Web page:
A drunken man repeatedly punched his cousin, breaking his nose, after complaining he had been treated like a “Muppet”.

And a judge has warned Anthony Fuery that if he doesn’t change his ways it is only a matter of time before he destroys someone’s life.

Leeds Crown Court heard 35-year-old Fuery, of Weymouth Avenue, Oakes, had been out drinking in Cleckheaton with his cousin Ben Riley on Christmas Eve last year.

Louise Pryke, prosecuting, told the court on Thursday that during the evening there was an altercation between Fuery and a female in Wetherspoon, at which point Mr Riley suggested they should both leave.

They then went back to Mr Riley’s home where an argument began about the way Fuery felt he had been spoken to by his cousin.

He kept telling him: “You’re taking the p..s out of me chatting to me like a muppet.”

Mr Riley tried to calm him down but Fuery told him he was going to beat him up and started punching him repeatedly in the face. Mr Riley fell to the floor and when the punches continued “he thought the defendant was going to kill him”.

Leeds Combined Courts

However, he did eventually manage to get to his feet and left the house, jumped a fence and began banging on neighbours' doors because he feared Fuery would follow him.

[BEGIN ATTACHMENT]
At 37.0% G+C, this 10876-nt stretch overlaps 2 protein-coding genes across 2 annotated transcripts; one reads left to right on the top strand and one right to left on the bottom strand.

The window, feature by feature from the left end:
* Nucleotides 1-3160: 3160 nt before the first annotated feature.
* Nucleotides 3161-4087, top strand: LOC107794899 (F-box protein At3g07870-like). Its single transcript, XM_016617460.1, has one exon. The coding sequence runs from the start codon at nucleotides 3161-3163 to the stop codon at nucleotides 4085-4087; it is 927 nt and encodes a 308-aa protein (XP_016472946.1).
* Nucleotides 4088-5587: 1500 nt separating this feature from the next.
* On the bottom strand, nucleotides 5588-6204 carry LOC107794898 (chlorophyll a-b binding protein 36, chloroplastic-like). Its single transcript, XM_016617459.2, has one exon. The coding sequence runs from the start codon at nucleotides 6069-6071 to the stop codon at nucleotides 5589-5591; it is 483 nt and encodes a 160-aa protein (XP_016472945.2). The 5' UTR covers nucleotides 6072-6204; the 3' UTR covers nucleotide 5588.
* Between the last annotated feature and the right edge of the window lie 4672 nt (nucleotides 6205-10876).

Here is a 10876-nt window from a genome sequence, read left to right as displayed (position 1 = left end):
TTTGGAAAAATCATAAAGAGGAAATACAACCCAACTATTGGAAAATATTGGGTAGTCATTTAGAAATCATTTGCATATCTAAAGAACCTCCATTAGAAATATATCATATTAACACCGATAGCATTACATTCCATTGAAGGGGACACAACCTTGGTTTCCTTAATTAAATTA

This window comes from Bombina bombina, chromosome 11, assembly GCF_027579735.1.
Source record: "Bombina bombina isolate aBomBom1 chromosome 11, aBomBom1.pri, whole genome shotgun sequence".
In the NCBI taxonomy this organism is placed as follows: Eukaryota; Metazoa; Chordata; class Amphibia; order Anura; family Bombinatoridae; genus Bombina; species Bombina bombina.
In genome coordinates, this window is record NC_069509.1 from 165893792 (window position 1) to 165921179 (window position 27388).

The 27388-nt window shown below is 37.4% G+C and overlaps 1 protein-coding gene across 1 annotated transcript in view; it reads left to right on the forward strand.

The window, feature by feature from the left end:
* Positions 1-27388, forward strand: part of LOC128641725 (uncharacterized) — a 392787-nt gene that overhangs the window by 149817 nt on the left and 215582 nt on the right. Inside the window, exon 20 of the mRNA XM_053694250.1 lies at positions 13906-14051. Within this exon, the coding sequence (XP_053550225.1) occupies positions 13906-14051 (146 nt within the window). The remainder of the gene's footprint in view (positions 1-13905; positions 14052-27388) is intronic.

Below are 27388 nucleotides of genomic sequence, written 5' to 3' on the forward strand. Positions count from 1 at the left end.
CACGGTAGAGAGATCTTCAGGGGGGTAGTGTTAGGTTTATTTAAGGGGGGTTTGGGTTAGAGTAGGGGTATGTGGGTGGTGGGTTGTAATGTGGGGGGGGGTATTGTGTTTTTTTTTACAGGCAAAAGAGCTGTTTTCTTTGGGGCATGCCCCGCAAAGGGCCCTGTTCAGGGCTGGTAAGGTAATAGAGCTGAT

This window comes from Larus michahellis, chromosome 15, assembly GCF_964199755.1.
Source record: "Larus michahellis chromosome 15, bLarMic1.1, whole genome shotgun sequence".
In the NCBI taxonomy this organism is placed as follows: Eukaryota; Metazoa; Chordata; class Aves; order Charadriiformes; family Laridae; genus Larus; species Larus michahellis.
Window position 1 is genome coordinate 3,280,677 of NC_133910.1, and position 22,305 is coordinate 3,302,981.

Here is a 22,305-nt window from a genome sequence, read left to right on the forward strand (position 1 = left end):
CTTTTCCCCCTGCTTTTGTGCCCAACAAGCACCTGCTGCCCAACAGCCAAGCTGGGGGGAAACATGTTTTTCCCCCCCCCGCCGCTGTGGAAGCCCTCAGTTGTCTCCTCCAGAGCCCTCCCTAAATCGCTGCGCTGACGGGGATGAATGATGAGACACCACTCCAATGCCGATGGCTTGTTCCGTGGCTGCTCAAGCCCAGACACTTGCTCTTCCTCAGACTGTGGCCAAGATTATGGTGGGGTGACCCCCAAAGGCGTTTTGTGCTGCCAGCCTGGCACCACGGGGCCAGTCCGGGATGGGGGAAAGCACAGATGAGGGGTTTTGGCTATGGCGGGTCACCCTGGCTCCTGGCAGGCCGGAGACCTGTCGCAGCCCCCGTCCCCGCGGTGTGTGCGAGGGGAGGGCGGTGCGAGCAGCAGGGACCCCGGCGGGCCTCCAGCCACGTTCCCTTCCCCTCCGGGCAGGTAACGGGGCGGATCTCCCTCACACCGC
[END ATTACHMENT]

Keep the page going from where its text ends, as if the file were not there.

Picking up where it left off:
Miss Pryke said Mr Riley then saw two police officers in the street and told them what had happened. He was taken to hospital with black eyes and was found to have multiple fractures to his nose.

She said he still had nightmares about what had happened to him.

Peter Byrne, representing Fuery, said he had a poor record but had been showing signs of some maturity following his last release from custody and regretted his further incarceration.

Following his remand on the current offence he had made progress in jail and was now trusted to help new inmates and a prison officer had written to the court supporting his attitude. His former employer also indicated he was willing to continue offering him work.

Fuery admitted inflicting grievous bodily harm and was jailed for 14 months.

Recorder Toby Wynn said while it appeared Fuery was “in the process of transition”, becoming more mature, and there was an impressive letter from the prison officer, he could not impose a suspended sentence.

He said his hands were tied because of the nature of the offence in which he battered his cousin in a ferocious assault.

“This was an utterly mindless attack.”

Recorder Wynn warned Fuery if he did not learn to control himself “it is only a matter of time before you destroy someone’s life”.

Video thumbnail, Locked up in January - these criminals are now behind bars
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Locked up in January - these criminals are now behind bars